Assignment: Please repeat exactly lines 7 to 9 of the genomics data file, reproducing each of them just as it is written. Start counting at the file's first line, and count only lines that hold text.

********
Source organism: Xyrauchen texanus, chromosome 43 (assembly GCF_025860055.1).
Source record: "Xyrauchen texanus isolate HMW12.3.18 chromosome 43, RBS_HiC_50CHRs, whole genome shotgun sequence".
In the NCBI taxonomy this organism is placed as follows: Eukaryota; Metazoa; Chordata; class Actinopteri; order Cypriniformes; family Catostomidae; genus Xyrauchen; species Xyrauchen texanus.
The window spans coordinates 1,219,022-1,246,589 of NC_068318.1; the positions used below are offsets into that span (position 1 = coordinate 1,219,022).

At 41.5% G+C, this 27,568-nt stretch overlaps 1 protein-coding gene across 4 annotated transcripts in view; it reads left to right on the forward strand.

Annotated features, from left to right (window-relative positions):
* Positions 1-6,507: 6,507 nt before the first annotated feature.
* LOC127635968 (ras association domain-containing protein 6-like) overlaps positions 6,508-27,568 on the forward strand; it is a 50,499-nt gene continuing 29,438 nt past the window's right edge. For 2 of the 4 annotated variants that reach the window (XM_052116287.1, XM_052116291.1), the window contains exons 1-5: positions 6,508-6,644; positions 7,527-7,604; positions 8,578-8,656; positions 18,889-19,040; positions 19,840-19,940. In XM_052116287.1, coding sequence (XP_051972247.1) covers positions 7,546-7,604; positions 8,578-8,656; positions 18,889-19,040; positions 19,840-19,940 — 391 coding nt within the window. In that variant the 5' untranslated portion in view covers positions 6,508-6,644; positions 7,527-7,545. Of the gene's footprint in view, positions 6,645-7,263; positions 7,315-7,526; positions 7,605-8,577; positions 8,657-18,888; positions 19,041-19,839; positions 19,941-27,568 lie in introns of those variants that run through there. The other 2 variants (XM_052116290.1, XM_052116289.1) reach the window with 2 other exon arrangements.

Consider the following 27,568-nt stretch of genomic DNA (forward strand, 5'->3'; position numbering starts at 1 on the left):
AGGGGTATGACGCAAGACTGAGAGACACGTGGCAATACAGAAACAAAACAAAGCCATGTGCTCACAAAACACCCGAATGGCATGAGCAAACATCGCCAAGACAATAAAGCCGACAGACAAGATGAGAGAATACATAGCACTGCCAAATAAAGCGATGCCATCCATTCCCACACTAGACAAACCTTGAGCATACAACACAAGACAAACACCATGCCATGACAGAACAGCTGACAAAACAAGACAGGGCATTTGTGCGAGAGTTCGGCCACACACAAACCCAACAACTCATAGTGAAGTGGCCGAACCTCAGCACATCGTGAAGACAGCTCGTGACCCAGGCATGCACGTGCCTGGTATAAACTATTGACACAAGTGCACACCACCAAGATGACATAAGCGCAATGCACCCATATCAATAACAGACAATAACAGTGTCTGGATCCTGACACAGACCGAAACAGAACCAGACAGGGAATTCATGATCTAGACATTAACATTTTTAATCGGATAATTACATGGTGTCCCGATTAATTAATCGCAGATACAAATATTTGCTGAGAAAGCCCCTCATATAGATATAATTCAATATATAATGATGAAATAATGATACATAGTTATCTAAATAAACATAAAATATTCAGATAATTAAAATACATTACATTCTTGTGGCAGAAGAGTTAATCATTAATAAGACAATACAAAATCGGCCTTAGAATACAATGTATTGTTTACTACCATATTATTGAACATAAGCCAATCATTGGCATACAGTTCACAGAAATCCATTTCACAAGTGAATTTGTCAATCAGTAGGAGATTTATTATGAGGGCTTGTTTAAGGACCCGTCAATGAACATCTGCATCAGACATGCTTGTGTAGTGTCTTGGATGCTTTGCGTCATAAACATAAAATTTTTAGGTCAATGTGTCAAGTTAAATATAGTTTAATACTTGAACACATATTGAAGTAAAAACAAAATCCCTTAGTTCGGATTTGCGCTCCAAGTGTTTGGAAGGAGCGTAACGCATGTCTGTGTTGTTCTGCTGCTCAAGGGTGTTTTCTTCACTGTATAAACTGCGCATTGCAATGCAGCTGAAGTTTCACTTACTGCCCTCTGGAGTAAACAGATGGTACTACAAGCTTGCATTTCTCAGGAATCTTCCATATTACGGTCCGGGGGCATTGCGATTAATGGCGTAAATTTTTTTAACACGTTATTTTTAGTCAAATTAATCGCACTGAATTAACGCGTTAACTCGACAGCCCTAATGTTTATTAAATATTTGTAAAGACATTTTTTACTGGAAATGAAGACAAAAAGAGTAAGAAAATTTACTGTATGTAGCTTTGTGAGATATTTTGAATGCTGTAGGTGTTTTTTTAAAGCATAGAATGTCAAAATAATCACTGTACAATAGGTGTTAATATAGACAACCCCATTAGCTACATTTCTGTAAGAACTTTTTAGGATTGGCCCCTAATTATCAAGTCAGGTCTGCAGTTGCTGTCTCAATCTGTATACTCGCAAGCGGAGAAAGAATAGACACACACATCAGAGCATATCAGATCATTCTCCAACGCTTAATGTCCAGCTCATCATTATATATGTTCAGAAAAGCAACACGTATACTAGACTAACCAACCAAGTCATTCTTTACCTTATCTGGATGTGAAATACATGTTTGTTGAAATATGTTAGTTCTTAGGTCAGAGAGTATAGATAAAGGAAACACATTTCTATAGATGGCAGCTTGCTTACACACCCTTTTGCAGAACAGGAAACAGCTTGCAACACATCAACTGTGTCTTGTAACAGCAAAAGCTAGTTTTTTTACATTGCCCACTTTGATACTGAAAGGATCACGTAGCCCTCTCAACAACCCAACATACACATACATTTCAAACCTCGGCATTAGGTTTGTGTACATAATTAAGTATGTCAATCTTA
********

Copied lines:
* Positions 1-6,507: 6,507 nt before the first annotated feature.
* LOC127635968 (ras association domain-containing protein 6-like) overlaps positions 6,508-27,568 on the forward strand; it is a 50,499-nt gene continuing 29,438 nt past the window's right edge. For 2 of the 4 annotated variants that reach the window (XM_052116287.1, XM_052116291.1), the window contains exons 1-5: positions 6,508-6,644; positions 7,527-7,604; positions 8,578-8,656; positions 18,889-19,040; positions 19,840-19,940. In XM_052116287.1, coding sequence (XP_051972247.1) covers positions 7,546-7,604; positions 8,578-8,656; positions 18,889-19,040; positions 19,840-19,940 — 391 coding nt within the window. In that variant the 5' untranslated portion in view covers positions 6,508-6,644; positions 7,527-7,545. Of the gene's footprint in view, positions 6,645-7,263; positions 7,315-7,526; positions 7,605-8,577; positions 8,657-18,888; positions 19,041-19,839; positions 19,941-27,568 lie in introns of those variants that run through there. The other 2 variants (XM_052116290.1, XM_052116289.1) reach the window with 2 other exon arrangements.

Consider the following 27,568-nt stretch of genomic DNA (forward strand, 5'->3'; position numbering starts at 1 on the left):